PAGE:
We will examine 10 to 15 criminal cases and what they reveal about the justness of criminal justice. Cases will range from a sado-masochistic murder to a violation of HIPAA (Health Insurance Portability and Accountability Act). The menu will probably include the subway vigilante case, a “now you’ve got AIDS” bite, manslaughter for stabbing the leg of a 6’8” 350-pounder who was strangling a friend, a pre-planned self-defense case, an attempted killing with a change of heart, a burning-bed husband killing, and the Poughkeepsie kayak conviction. Cases are from the study leader’s own practice, from public records, from Shakespeare, and from Stephen King.
We will discuss, among other topics, the justice and the scope of the following: society’s right tolock up people for many years, attempt liability, self-defense, plea bargaining, and the exclusionary rule. We also will consider whether the system is biased for or against the accused, and whether it should be permissible for the prosecutor or the defense counsel to mislead the jury.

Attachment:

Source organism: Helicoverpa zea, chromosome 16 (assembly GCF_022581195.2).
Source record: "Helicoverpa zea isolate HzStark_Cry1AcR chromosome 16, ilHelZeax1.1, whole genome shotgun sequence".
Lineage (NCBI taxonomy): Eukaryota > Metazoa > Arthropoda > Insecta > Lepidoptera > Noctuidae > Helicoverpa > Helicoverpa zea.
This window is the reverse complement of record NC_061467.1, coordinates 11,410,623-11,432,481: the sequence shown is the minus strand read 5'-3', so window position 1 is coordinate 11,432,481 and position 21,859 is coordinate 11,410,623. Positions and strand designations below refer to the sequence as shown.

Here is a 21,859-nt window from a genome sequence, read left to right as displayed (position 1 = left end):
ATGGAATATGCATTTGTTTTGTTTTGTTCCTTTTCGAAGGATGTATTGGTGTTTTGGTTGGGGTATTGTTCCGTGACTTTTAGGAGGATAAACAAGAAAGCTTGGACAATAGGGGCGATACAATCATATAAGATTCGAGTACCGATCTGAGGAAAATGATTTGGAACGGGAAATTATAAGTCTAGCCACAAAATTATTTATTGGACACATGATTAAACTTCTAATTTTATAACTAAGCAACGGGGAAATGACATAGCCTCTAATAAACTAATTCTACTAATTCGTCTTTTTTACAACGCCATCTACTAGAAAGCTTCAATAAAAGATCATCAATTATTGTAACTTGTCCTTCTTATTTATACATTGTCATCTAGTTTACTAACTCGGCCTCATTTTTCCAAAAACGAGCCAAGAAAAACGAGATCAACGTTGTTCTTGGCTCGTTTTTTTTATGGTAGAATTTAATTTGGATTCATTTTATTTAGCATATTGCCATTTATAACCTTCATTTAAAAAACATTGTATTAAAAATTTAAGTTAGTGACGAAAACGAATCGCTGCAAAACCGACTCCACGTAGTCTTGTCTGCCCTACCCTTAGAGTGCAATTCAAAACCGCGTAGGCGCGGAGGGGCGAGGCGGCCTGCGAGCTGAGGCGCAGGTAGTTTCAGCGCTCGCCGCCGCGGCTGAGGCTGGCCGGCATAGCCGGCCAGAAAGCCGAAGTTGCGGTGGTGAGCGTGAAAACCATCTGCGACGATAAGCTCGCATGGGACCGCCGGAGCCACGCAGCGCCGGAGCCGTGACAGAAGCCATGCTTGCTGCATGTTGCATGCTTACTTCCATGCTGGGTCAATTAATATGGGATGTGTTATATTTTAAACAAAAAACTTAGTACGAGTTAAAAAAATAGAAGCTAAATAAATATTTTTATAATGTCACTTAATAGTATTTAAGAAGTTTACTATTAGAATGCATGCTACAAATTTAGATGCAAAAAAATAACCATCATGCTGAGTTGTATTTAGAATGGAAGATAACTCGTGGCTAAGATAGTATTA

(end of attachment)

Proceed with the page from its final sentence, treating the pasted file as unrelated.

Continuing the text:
There will be at most ten pages of optional reading for each class.
LARRY CROCKER received his PH.D. in philosophy from Harvard, his J.D. From Duke. He taught philosophy at the University of Washington and at Dartmouth, clerked for a federal Court of Appeals judge, litigated corporate and air crash cases, prosecuted and defended criminals in Manhattan, and taught law at NYU. His blog is www.lawrencecrocker.blogspot.com. For a clip of a public lecture see https://www.youtube.com/watch?v=kXzS0N4P_fc&t=3s.
All OSHER@Dartmouth courses require a membership to attend. Membership costs $70 annually.